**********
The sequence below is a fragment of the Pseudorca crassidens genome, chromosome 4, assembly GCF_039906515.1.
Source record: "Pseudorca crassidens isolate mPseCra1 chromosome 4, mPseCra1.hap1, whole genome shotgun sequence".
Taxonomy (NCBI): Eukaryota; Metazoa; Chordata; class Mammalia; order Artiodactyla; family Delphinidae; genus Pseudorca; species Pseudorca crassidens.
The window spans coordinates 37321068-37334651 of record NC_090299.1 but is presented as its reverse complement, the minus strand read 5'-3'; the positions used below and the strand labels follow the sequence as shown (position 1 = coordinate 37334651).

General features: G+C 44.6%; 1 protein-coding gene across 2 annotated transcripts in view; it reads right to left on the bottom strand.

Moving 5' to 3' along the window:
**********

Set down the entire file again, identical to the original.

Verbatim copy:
The sequence below is a fragment of the Pseudorca crassidens genome, chromosome 4, assembly GCF_039906515.1.
Source record: "Pseudorca crassidens isolate mPseCra1 chromosome 4, mPseCra1.hap1, whole genome shotgun sequence".
Taxonomy (NCBI): Eukaryota; Metazoa; Chordata; class Mammalia; order Artiodactyla; family Delphinidae; genus Pseudorca; species Pseudorca crassidens.
The window spans coordinates 37321068-37334651 of record NC_090299.1 but is presented as its reverse complement, the minus strand read 5'-3'; the positions used below and the strand labels follow the sequence as shown (position 1 = coordinate 37334651).

General features: G+C 44.6%; 1 protein-coding gene across 2 annotated transcripts in view; it reads right to left on the bottom strand.

Moving 5' to 3' along the window: